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NRDC Prioritizes Safer Products in Energy Efficiency Programs

Dec 4, 2019

As part of their Energy Efficiency for All (EEFA) campaign, Natural Resources Defense Council (NRDC) partners with Healthy Building Network (HBN) and our HomeFree initiative to integrate healthier materials strategies to meet core energy program goals and achieve targeted health equity outcomes. These forward-thinking organizations are on the leading edge of holistic climate strategies that result in stronger outcomes for people and the planet. Through research and community action, they’ve learned that breaking down silos to inclusive policy interventions, is both efficient and effective for creating comprehensive change. 

Though important, merely reducing energy bills is not enough for NRDC. Especially when the weatherization workforce is exposed to toxic chemical releases from insulations and sealants. Moreover, indoor air pollution spikes from the chemicals released in air-tight dwellings are an additional health concern. Seeking holistic solutions, NRDC invested in HBN’s research for the collaborative report “Making Affordable MultiFamily Housing More Energy Efficient,” and specification guidance for healthier insulation and sealant options that are safer and more energy-efficient. Holistic strategies that offer solutions for the near and distant future are the paradigm-shifting, next-generation climate interventions people and the environment need. NRDC is at the forefront of this work.

NRDC Leading the Charge

Los Angeles—In 2018, the second-largest city in the United States saw 87 days of continuous smog (LA Times - 87 Smog Days). Today, wildfires burning in Southern California continue to pollute the air. We sat down with Michele Knab Hasson of the Natural Resources Defense Council (NRDC), whose office happens to be in the heart of Los Angeles. She assures us she can quite literally feel the air pollution. Hasson is NRDC’s Healthy People and Thriving Communities Program Policy Manager. She leads healthy building materials strategies for Energy Efficiency for All (EEFA) and has worked for years tackling some of the most pressing environmental justice issues of the times.  EEFA is a partnership between NRDC, the National Housing Trust, Elevate Energy and the Energy Foundation. Hasson lent us her time to discuss the interplay between building materials, health, energy efficiency, and climate change, as well as why NRDC is committed to holistic solutions.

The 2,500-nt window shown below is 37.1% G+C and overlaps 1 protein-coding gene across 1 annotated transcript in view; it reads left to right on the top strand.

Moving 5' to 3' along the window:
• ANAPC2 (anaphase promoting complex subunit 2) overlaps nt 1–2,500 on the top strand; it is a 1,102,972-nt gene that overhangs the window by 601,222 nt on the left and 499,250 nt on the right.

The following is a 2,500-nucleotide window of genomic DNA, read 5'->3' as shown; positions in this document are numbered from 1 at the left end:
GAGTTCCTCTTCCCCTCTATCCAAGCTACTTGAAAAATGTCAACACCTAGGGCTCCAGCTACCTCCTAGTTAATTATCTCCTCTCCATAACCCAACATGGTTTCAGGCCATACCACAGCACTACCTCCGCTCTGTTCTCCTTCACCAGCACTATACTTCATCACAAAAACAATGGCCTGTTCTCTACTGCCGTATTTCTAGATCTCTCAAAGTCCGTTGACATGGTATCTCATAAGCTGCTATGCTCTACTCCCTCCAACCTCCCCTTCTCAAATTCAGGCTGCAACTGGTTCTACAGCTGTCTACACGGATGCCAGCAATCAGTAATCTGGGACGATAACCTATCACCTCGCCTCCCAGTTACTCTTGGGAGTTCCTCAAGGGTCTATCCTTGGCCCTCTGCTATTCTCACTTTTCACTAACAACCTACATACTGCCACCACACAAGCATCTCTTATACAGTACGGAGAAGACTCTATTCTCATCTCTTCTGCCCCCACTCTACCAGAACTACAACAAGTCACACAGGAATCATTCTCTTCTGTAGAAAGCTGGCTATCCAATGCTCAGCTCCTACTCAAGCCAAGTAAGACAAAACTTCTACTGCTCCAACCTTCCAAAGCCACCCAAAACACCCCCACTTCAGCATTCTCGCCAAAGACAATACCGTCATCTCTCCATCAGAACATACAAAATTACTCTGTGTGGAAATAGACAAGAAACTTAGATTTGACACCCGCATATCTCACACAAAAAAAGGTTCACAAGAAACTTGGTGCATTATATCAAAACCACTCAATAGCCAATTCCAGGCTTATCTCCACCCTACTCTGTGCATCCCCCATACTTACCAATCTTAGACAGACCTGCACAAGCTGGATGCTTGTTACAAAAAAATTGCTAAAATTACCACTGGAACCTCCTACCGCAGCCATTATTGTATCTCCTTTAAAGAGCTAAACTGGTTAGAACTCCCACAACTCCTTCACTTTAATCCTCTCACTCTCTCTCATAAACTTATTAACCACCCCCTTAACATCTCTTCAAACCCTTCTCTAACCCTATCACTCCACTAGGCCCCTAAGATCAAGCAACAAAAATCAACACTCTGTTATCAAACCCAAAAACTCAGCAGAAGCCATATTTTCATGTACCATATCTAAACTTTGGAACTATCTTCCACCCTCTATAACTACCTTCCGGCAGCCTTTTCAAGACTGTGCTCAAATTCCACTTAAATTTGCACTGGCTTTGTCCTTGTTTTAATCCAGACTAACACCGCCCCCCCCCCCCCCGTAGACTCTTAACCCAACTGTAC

Starting with Worker and Workplace Health and Safety

Health begins at home, starting with the construction professionals who build our residences. Like HBN, NRDC cares about the people who make and install building products and the effect that exposure to unregulated, unmanaged hazardous materials can have on their mental and physical wellbeing. In identifying solutions, NRDC continues to progress towards system-based solutions. One example moves away from the NRDC’s typical work with public utilities. They found synergy and a uniquely receptive audience among labor unions who were open to learning about healthier materials and education for the safety of their union members. In this regard, NRDC and HBN have made great strides. Hasson notes that working to ensure sustainable jobs and worker protection is fundamental for ensuring equity. Starting at the frontlines not only promotes healthier building materials and healthier practices. Offering frontline education like the resources provided by HomeFree is a blueprint for a better-informed workforce, healthier people and a healthier planet. 

Tighter Building Envelopes—Decrease Utility Costs, Increase Indoor Air Pollution